How Can California Expand Telehealth to Improve the Lives of Children with Special Health Care Needs?

How Can California Expand Telehealth to Improve the Lives of Children with Special Health Care Needs?

For most of his childhood, Ethan and his mother often had to drive six hours from their home in Redding, California, to Los Angeles to meet with a psychiatrist for his autism treatment. Today, Ethan, now 19 years old, drives just 10 minutes to a clinic in Redding where he meets with the very same psychiatrist via a live video conferencing system.

Telehealth, using technology to provide health care and support services at a distance, has the potential to improve care for the 1.4 million children in California who, like Ethan, have special health care needs. These children often require multiple specialists, coordinated health care, and related services on an ongoing basis. In both rural and urban areas of the state, Children with Special Health Care Needs (CSHCN) often find their health care needs unmet for a variety of reasons, such as provider shortages, lack of access to specialists, lack of affordable transportation, and a number of other barriers. But with the increased use of video conferencing, remote patient monitoring through smartphones, and other technology applications, we can break down those barriers and make it possible for more children to get care they may otherwise go without, right in their own communities.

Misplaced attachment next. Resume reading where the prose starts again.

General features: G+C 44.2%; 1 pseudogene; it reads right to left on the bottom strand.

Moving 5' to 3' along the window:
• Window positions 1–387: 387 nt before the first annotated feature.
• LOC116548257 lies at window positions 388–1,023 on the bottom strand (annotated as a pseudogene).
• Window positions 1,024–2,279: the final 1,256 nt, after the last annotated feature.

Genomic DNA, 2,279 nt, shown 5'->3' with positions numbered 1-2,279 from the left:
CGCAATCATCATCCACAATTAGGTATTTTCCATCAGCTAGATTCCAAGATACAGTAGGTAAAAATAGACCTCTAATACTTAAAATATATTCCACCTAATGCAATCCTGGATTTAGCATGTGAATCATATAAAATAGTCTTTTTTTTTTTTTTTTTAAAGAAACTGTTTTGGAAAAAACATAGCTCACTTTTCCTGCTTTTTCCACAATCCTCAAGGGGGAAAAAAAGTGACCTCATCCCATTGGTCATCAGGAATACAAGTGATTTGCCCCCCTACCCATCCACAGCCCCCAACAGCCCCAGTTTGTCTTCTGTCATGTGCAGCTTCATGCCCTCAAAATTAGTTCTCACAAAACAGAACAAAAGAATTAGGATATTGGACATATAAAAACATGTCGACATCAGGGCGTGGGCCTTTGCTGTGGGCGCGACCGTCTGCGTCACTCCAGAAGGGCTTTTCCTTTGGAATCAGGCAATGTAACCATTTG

Recognizing the potential of telehealth, The Children’s Partnership, the UC Davis Children’s Hospital, and the Center for Connected Health Policy, with support from the Lucile Packard Foundation for Children’s Health, set out to understand how telehealth is currently being used to meet the needs of California’s CSHCN and identify where policy constraints to wider adoption exist. After conducting a literature review, online surveys, and interviews with key stakeholders, including providers and California Children Services (CCS) administrators, we were able to uncover both the best practices of how telehealth is implemented and the difficulties in bringing it to scale.

The majority of providers surveyed, namely pediatric physicians, thought telehealth has potential to bridge gaps in care for CSHCN, but over 50 percent felt that issues of time, reimbursement, and equipment limited its use. Of the 39 CCS program administrator respondents, 32 out of 39 would be interested in state-sponsored training to learn more about telehealth.

It was clear from our interviews and surveys that many are eager for an expansion of telehealth that could help families get their children the care they need in a timely manner and at an affordable cost, regardless of where they live. CSS, health care providers, family advocates, children’s advocates, philanthropists, and other stakeholders all have a role to play to make telehealth for CSHCN a reliable option throughout California. Through expanded outreach to families and providers, and increased incentives for participation, we hope to have more success stories like Ethan’s, so instead of driving hours to multiple doctors’ appointments, children can spend their time reaching their potential.

Read “Realizing the Promise of Telehealth for Children with Special Health Care Needs.”